The State(s) of Distributed Solar

The State(s) of Distributed Solar

Date: 29 Feb 2016 | posted in: Energy | 0 Facebooktwitterredditmail

placeholderWith the solar energy tax credit’s future settled by Congress, solar energy has the green light to continue expanding across the U.S. But who benefits from solar depends heavily on state policy. Do states encourage distributed solar deployment and the democratization of energy or simply leave solar growth up to incumbent utilities?

The following map illustrates the size of state’s solar market (in yellow, orange, and red) with a pie chart showing the percentage of distributed solar (1 megawatt and smaller).

Distributed Generation of Solar by State

States seem to fall into three categories:

  1. In the Southwest, abundant sunshine has driven utility-scale solar deployment even as state policy has (until recently) encouraged distributed solar development as well.
  2. In the Southeast, strong sunshine hasn’t meant much solar because incumbent monopoly utilities have stalled it development. Hence, few Southeastern states have large solar markets, and the one exception (North Carolina) is dominated by utility-scale solar owned by Duke Energy.
  3. In the Northeast, high electricity prices and robust distributed solar policies have led to strong solar markets and lots of distributed generation, even with modest sunshine (which has also meant less utility-scale solar development).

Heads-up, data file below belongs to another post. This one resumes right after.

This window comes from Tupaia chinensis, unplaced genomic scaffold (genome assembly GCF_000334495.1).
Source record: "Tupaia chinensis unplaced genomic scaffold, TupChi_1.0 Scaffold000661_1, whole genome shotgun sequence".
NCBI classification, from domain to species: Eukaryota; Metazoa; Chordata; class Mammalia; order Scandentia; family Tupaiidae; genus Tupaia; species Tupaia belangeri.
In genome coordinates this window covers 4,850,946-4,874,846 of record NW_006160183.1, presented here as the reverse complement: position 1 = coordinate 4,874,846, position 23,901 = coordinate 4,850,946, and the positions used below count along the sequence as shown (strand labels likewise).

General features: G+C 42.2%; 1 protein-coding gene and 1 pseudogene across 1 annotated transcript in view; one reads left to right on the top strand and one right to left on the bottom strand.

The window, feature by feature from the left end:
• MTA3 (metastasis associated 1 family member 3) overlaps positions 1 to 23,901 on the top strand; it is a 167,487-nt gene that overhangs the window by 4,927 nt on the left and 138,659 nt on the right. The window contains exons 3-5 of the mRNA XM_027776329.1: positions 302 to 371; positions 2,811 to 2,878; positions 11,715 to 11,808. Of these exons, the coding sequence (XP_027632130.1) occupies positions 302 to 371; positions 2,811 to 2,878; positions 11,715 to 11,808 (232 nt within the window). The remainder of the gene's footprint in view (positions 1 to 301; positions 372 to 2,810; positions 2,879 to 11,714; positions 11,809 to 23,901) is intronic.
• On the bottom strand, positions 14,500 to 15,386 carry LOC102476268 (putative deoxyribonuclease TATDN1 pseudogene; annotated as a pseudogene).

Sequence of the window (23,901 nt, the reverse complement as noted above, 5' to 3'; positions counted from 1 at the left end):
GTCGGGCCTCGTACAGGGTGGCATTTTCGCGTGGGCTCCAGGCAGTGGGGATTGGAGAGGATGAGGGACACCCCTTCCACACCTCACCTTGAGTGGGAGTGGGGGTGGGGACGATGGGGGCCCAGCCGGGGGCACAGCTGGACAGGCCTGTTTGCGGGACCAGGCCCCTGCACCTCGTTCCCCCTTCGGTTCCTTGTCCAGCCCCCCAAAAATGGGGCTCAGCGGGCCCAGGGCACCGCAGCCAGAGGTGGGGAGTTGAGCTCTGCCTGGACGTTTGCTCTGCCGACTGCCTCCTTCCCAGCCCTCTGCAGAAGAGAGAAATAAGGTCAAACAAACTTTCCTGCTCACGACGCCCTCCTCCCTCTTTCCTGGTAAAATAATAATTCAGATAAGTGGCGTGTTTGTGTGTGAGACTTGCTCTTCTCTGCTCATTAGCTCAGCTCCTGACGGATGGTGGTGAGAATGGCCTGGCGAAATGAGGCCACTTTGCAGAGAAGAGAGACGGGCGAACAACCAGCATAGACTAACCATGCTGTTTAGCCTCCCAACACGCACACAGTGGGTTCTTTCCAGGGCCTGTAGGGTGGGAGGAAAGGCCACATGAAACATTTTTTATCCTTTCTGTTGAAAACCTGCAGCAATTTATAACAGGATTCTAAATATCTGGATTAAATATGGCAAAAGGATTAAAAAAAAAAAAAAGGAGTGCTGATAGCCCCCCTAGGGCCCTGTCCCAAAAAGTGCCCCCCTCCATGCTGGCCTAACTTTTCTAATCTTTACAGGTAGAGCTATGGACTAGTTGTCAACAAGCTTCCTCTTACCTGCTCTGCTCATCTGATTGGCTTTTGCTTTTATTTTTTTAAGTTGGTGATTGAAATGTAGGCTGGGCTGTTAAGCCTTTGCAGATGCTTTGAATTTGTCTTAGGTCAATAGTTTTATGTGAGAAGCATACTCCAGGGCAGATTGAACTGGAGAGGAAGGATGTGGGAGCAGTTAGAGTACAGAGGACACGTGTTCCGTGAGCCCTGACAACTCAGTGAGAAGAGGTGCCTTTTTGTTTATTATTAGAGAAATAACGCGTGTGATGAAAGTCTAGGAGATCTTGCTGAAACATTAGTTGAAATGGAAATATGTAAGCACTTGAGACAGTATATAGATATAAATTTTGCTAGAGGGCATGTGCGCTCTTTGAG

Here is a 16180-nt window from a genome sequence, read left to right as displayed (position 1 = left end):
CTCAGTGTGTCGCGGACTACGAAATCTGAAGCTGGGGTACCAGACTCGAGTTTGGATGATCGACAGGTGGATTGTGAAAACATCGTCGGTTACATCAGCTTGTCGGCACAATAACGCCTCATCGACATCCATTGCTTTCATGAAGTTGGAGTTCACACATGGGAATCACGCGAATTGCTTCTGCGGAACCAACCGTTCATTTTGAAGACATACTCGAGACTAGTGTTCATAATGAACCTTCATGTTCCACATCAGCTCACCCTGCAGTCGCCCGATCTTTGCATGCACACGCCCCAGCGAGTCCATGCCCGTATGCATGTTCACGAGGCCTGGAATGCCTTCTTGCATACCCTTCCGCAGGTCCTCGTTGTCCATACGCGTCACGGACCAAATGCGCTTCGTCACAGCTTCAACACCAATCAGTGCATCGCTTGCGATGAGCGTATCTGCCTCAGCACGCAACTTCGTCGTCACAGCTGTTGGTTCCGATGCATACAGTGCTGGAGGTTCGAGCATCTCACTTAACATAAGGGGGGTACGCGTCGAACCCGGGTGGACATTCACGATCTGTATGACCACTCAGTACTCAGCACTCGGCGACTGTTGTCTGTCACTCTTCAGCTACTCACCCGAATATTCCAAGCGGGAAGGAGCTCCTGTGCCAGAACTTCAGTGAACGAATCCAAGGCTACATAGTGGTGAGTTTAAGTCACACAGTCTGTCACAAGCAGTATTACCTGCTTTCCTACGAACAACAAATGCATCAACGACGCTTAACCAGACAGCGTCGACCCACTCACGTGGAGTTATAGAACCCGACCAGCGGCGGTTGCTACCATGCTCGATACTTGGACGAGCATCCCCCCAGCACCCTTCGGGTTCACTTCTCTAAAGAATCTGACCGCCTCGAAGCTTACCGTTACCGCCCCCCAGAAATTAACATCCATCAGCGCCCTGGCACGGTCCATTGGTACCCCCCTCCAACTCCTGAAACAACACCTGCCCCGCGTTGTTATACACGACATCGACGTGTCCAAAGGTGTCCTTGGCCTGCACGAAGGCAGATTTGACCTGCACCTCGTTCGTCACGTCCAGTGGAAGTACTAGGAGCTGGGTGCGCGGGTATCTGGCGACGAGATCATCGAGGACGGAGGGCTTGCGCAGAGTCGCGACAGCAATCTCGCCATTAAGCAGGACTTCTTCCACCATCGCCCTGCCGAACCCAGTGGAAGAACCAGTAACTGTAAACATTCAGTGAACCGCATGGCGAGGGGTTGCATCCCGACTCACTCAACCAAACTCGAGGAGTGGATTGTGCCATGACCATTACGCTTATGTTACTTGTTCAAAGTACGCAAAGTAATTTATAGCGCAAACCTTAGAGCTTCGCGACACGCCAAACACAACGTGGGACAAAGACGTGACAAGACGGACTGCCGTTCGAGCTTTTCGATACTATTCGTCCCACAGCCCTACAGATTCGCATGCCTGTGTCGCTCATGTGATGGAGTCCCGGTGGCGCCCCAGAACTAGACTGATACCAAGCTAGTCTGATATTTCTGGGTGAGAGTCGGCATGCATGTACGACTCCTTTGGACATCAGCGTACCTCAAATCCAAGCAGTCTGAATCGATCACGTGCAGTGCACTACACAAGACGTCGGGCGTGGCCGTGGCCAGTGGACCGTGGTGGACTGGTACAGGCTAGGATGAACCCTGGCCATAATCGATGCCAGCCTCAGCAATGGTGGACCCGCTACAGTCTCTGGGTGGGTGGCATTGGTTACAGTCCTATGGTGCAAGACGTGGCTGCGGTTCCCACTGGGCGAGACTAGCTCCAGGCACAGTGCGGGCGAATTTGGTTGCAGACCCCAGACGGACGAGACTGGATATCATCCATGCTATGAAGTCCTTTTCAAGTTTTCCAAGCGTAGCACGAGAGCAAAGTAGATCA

The focus on the size of solar is important because solar is inherently the most distributed renewable energy resource. Sunshine falls everywhere, and solar can be economically harnessed at nearly any scale. Distributed solar has particular benefits to the electric grid that large-scale solar does not, from lower energy losses by avoiding long-distance power transmission to reducing variability of solar (passing clouds rarely cover entire states, for example). Many states are starting to examine the true value of distributed solar like Minnesota has done.

But beyond the economic benefits, solar also enables a transition from energy monopoly to energy democracy. When electric customers become producers, they also become decision makers in the grid system. As the grid transforms (as with New York’s Reforming the Energy Vision process), these customers will be able to transact with one another and the grid to make it more innovative and efficient). With the coming of economical distributed energy storage, customers may hold the keys to the future of the grid.

Customers may be able to hold the keys, but only if states require the incumbent monopoly to relinquish them. As we can see in the five states from the above map where installed capacity exceeds 1,000 megawatts, policy matters. In four of them (Arizona, California, Hawaii, and New Jersey), policies protecting local authority and encouraging individual ownership of PV arrays have created an environment amenable to greater distributed generation throughout the United States.

  • Arizona – 35% Distributed Generation
    • While the state of Arizona’s Renewable Portfolio Standard is only 15% by 2025, their solar carve-out (the requirement that electric utilities generate power from the sun with “stiff penalties for non-compliance”) is one of the best in the nation. It sets aside 30% for distributed generation, and half of that for residential installations.